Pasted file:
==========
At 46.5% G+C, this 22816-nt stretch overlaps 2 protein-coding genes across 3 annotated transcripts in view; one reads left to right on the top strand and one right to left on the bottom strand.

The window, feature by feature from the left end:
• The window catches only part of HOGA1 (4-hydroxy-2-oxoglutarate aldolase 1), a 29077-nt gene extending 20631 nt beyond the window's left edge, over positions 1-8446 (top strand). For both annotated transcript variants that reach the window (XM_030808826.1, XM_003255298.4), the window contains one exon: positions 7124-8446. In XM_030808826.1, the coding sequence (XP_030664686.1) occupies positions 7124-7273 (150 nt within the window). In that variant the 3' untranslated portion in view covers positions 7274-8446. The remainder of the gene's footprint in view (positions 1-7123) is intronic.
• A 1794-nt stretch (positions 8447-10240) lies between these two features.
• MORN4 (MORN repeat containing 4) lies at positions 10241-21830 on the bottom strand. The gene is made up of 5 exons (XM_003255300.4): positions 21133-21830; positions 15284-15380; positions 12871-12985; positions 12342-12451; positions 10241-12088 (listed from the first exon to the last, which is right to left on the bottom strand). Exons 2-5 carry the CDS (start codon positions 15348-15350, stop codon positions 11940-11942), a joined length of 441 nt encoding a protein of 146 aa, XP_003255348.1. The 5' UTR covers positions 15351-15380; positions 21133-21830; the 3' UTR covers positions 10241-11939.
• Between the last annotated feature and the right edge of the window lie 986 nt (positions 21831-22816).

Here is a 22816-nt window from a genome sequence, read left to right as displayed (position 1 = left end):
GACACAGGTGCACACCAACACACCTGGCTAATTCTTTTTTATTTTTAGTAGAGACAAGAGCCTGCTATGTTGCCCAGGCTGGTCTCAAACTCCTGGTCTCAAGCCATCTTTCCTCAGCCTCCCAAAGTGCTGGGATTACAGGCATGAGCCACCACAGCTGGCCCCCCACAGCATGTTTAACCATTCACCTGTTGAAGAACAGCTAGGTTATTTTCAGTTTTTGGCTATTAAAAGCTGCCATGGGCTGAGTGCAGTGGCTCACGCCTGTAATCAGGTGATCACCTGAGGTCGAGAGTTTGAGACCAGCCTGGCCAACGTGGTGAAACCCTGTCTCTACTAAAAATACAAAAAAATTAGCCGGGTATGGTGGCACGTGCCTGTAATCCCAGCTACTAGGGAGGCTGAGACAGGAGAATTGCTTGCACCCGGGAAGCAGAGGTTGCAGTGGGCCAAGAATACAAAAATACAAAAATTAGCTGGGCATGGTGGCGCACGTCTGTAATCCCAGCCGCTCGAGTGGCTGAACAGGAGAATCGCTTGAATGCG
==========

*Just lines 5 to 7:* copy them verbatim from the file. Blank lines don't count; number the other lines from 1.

• MORN4 (MORN repeat containing 4) lies at positions 10241-21830 on the bottom strand. The gene is made up of 5 exons (XM_003255300.4): positions 21133-21830; positions 15284-15380; positions 12871-12985; positions 12342-12451; positions 10241-12088 (listed from the first exon to the last, which is right to left on the bottom strand). Exons 2-5 carry the CDS (start codon positions 15348-15350, stop codon positions 11940-11942), a joined length of 441 nt encoding a protein of 146 aa, XP_003255348.1. The 5' UTR covers positions 15351-15380; positions 21133-21830; the 3' UTR covers positions 10241-11939.
• Between the last annotated feature and the right edge of the window lie 986 nt (positions 21831-22816).

Here is a 22816-nt window from a genome sequence, read left to right as displayed (position 1 = left end):